At a rally Friday afternoon outside Los Angeles City Hall, Alejandra Gurrola stared out at a sea of teachers and supporters clad in red. She used to be one of them. Now, she had a related but different concern, as spelled out on the sign she held: “I am 1 school psychologist to 2004 students.”
Gurrola started working in Los Angeles schools in 1995 as a teacher’s assistant. She later became a teacher at a middle school in Boyle Heights for seven years. During that time, she noticed that funding cuts had slashed programs like art courses and electives. “A lot of things that back then we took for granted have now been cut,” Gurrola says.
She became a school psychologist and now jumps between three different K-5 elementary schools 25 miles northwest of downtown Los Angeles. “I saw the need in our students, so I looked at what else I can do besides being the caring teacher,” Gurrola says.
What about when you have a school psychologist at a school? How about three? Here’s Alejandra Gurrola, who moves betweeen three elementary schools in San Fernando Valley and works with 2000+ students. pic.twitter.com/ZXpMcSwqfd
— Edwin Rios (@Edwin_D_Rios) January 18, 2019
The weeklong teachers’ strike—which appears set to soon come to an end after the district and union announced a deal Tuesday—concerned many objections from teachers, ranging from too low of pay to high class sizes. But one of the most frequent concerns I heard at Friday’s rally and talking to teachers along picket lines was that the school district had not devoted enough money to hiring support staffers like counselors, nurses, and school psychologists.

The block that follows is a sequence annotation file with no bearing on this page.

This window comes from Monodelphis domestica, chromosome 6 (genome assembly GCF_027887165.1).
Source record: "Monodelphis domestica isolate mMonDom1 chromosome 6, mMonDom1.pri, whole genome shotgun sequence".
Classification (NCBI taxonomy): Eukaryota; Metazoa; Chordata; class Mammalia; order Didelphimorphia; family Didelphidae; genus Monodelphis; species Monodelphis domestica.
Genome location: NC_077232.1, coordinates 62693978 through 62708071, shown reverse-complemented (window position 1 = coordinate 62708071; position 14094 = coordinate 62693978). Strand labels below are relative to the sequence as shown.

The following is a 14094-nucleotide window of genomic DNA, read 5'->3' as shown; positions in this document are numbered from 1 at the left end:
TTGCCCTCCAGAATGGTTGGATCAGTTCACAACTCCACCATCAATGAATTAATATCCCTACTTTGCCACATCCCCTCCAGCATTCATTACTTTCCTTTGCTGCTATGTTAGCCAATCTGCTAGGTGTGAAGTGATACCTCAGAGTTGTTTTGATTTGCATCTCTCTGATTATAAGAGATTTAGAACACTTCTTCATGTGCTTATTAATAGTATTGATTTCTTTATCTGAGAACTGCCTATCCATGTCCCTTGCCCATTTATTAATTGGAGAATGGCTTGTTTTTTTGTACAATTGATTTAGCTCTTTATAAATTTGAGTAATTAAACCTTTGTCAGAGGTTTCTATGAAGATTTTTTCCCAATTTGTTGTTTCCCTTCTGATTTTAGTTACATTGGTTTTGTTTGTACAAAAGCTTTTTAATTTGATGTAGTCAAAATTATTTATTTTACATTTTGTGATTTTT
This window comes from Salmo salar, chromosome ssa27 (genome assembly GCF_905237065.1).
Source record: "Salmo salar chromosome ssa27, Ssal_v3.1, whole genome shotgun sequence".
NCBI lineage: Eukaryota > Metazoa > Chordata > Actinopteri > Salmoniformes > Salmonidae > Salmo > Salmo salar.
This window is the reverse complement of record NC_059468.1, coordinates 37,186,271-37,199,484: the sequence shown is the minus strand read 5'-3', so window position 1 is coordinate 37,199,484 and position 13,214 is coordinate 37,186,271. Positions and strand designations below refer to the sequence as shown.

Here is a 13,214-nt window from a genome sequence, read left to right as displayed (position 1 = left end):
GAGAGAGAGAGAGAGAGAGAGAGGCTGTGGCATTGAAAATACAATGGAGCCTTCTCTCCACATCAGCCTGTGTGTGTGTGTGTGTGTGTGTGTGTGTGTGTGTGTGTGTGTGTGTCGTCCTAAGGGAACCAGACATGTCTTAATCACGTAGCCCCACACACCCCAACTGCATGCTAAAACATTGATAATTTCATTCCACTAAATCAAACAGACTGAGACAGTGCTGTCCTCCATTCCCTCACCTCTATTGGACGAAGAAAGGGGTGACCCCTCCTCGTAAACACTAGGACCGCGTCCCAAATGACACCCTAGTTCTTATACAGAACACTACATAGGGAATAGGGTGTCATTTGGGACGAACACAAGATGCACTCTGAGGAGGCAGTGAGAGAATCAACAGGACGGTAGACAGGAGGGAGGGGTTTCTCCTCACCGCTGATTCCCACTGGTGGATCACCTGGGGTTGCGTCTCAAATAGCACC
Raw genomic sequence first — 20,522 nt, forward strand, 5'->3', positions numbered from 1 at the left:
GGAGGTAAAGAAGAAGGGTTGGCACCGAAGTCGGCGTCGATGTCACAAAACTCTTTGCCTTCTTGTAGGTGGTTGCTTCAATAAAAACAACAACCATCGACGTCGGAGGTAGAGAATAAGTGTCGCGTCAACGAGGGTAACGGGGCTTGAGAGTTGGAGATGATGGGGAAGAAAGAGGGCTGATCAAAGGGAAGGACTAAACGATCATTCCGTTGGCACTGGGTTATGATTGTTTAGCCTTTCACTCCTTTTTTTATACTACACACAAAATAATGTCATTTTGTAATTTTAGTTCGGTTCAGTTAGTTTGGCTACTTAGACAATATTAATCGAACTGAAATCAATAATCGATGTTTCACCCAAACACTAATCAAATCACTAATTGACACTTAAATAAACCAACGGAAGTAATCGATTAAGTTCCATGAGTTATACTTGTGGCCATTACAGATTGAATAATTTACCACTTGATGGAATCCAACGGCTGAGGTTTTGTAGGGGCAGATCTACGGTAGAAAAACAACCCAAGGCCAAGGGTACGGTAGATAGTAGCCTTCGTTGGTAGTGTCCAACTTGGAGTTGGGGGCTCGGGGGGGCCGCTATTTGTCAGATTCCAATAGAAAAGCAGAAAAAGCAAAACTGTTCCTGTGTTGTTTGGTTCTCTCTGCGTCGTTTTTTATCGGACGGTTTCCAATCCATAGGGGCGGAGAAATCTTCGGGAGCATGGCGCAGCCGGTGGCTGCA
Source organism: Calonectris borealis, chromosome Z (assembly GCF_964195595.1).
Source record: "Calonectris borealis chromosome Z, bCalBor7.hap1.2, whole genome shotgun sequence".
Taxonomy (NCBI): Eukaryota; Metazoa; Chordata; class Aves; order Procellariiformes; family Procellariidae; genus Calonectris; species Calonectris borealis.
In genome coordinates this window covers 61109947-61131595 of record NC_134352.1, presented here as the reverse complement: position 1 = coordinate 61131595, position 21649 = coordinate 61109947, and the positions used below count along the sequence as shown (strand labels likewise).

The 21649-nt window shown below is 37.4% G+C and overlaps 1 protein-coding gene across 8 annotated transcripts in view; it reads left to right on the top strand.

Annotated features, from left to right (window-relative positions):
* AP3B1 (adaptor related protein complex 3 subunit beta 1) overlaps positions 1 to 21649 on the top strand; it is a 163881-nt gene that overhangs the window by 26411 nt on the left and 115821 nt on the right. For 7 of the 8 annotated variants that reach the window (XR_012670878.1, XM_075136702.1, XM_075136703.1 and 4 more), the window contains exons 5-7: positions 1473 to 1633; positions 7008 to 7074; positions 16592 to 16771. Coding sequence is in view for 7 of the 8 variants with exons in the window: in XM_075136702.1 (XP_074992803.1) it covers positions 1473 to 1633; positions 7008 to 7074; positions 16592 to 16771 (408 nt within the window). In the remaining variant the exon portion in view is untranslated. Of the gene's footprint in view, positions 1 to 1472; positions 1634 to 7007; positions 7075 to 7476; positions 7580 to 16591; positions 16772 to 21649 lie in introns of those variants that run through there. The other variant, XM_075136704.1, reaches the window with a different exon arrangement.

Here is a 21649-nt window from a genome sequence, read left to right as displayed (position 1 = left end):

Gurrola hoped that the district and teachers could agree on a “fair contract” and called for more funding to address the need. She hoped the district could eventually hire enough staffers for schools to reduce her caseload to 750 students for every school psychologist. For her, that would mean concentrating on students at one school. “We are spread among multiple schools. That’s unacceptable,” Gurrola says. “It interferes with our quality of work because we don’t have enough time to serve as many students as we could.”
The deal announced Tuesday addresses some of those issues. According to the union’s summary of the tentative deal, the district would retroactively increase teacher salaries by 6 percent and eliminate a provision that gave the district more authority to raise class sizes under certain circumstances. Under the deal, the district would also hire at least 17 counselors by October 2019, keeping a counselor to student ratio of 500:1, and hire at least 300 nurses, enough to have a full-time nurse stationed at each school for a week in the next two school years. The district would also hire at least 80 librarians.
In the nation’s second-largest school district, where nearly three-quarters of students are Latino, Gurrola noted that beyond cramped classrooms and academic demands, one of the biggest stressors among the students she works with has been the uncertainty of life under President Donald Trump’s strict immigration policies, particularly for undocumented families. “We have had a lot of students just stressed out about it. They come to school and they’re crying or they’re just constantly worried. Their anxiety levels are so high, and it’s all because that’s what they’re thinking about,” Gurrola says. “How could they concentrate on their studies if they are thinking about mom and dad?”
“What if a student is having an emotional crisis on a Tuesday and I’m not there because I’m assigned to another school?” she asks. “Then the resource for that student is not there for that day.”